Patent Damages Rule of Thumb All Thumbs

January 10, 2011, 3:04 PM

Rules of thumb are easy ways to simplify complex issues. That is, until the effort to simplify actually distorts reality. Overturning a longstanding rule of thumb for patent damage analysis, the United States Court of Appeals for the Federal Circuit declared last week that:

as a matter of Federal Circuit law ... the 25 percent rule of thumb is a fundamentally flawed tool for determining a baseline royalty rate in a hypothetical negotiation. Evidence relying on the 25 percent rule of thumb is thus inadmissible under Daubert and the Federal Rules of Evidence, because it fails to tie a reasonable royalty base to the facts of the case at issue.
Uniloc USA, Inc. v. Microsoft Corporation,.2010-1035, 2010-1055, 2011 WL 9738 (Fed. Cir. Jan. 4, 2011) (emphasis added).

In the past, many lower courts had admitted expert patent damage opinions based upon the 25 percent rule of thumb. The 2 percent rule of thumb assumes that, in a hypothetical negotiation, a licensee will pay a royalty rate of approximately 25 percent of its expected profits for the accused products. Over the years, the rule has been widely used as a way to arrive at a baseline royalty rate for purposes of patent infringement damage calculations. Given its ubiquity, the 25 percent rule of thumb was not questioned by the parties or courts. Indeed, the Federal Circuit concluded that the [l]ower courts have invariably admitted evidence based on the 25 [percent] rule, largely in reliance on its widespread acceptance or because admissibility was uncontested. Uniloc is the first case in which the Federal Circuit was squarely presented with the issue of whether the rule was an appropriate means by which to calculate damages in a patent case. The answer is a resounding no.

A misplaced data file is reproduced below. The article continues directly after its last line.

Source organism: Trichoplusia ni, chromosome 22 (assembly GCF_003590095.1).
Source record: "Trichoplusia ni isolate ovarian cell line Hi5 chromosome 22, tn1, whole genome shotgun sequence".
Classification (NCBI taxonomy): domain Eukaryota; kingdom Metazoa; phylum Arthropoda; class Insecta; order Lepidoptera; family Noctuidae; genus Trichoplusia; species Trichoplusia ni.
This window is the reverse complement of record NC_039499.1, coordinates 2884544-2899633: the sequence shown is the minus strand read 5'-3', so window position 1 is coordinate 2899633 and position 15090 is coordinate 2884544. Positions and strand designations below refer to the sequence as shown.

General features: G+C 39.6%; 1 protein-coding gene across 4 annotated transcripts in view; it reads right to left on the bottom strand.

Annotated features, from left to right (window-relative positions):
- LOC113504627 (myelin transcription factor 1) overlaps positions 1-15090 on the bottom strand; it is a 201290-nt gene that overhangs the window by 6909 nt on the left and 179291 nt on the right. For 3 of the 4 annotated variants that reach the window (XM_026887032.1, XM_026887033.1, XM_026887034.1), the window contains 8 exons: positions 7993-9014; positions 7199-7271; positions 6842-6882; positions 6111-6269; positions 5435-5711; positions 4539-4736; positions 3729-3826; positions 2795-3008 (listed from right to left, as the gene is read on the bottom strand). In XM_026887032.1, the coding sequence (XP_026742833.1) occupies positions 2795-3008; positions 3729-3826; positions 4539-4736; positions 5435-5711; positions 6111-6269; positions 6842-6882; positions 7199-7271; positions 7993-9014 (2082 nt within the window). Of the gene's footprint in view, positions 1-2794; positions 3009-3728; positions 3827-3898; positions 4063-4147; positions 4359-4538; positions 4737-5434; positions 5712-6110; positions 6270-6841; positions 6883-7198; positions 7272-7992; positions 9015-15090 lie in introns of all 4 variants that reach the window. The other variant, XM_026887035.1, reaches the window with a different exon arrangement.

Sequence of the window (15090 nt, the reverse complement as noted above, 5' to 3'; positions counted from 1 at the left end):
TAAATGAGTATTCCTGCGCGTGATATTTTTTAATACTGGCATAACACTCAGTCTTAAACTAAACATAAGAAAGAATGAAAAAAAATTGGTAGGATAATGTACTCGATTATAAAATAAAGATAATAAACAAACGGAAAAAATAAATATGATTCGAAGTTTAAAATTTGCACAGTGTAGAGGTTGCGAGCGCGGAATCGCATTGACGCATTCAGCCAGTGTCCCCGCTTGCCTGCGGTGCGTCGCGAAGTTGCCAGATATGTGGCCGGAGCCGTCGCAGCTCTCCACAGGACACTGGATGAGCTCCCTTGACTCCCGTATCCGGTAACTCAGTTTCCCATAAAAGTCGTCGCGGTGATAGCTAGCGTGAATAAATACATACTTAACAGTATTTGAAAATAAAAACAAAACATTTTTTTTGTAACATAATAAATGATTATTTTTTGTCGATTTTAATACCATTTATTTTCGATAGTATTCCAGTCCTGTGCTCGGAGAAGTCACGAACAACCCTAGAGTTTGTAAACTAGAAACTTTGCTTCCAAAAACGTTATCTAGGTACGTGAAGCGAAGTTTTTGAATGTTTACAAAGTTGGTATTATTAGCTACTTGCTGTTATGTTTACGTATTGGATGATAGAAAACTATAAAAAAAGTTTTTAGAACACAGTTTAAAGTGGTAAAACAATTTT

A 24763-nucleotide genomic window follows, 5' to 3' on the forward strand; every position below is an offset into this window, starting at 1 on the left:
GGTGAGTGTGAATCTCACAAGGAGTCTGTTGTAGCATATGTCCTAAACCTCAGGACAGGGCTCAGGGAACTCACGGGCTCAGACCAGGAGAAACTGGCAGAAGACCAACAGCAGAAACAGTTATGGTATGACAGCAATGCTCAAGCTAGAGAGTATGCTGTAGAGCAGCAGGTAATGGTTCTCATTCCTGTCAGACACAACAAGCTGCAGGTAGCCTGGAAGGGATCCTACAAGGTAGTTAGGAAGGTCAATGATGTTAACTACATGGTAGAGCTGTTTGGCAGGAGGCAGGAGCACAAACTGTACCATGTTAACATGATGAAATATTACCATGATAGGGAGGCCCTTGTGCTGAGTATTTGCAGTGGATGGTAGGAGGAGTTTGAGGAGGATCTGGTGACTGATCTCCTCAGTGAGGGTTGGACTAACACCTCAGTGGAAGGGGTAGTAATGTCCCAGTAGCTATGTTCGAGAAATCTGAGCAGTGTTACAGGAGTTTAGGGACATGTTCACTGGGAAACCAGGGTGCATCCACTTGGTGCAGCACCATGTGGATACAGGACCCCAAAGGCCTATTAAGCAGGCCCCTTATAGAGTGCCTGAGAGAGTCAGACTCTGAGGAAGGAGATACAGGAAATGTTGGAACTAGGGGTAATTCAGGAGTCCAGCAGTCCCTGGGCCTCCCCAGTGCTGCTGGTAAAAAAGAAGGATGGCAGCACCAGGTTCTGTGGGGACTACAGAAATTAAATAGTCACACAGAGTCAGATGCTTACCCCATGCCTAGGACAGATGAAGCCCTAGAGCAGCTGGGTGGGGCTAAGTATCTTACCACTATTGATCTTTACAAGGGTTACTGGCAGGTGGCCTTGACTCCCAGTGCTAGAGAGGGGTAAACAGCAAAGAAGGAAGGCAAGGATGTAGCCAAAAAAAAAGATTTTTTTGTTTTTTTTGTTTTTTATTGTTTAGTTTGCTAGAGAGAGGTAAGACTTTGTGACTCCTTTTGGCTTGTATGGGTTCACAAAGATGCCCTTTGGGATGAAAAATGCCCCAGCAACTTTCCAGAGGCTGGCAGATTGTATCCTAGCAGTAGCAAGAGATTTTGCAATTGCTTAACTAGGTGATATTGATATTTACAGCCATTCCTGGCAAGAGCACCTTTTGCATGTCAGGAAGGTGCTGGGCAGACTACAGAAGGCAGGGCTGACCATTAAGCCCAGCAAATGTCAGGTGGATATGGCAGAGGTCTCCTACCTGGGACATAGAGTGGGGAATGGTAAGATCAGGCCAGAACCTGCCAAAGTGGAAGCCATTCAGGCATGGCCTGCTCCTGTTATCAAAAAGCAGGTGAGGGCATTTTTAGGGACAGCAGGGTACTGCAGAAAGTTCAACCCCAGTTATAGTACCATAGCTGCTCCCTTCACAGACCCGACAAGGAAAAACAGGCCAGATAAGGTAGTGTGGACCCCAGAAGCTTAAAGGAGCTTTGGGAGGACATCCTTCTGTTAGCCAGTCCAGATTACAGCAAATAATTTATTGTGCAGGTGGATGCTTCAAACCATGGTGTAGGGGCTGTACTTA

The moral of the story is to rely less on simplified rules of thumb in patent damage analysis and more upon verifiable, factual bases to arrive at and to test the accuracy of your alleged damages.

Stephen E. Noona is the head of Kaufman & Canoles Trial Section and Co-chair of its Intellectual Property Law and Franchising Practice Group. In his 24 years of practice, he has been counsel in hundreds of intellectual property cases in federal courts across the nation, including over sixty (60) patent cases in the Eastern District and is Fellow in the American College of Trial Lawyers. He regularly appears before the judges in all four Divisions of the Eastern District on intellectual property matters. --Stephen E. Noona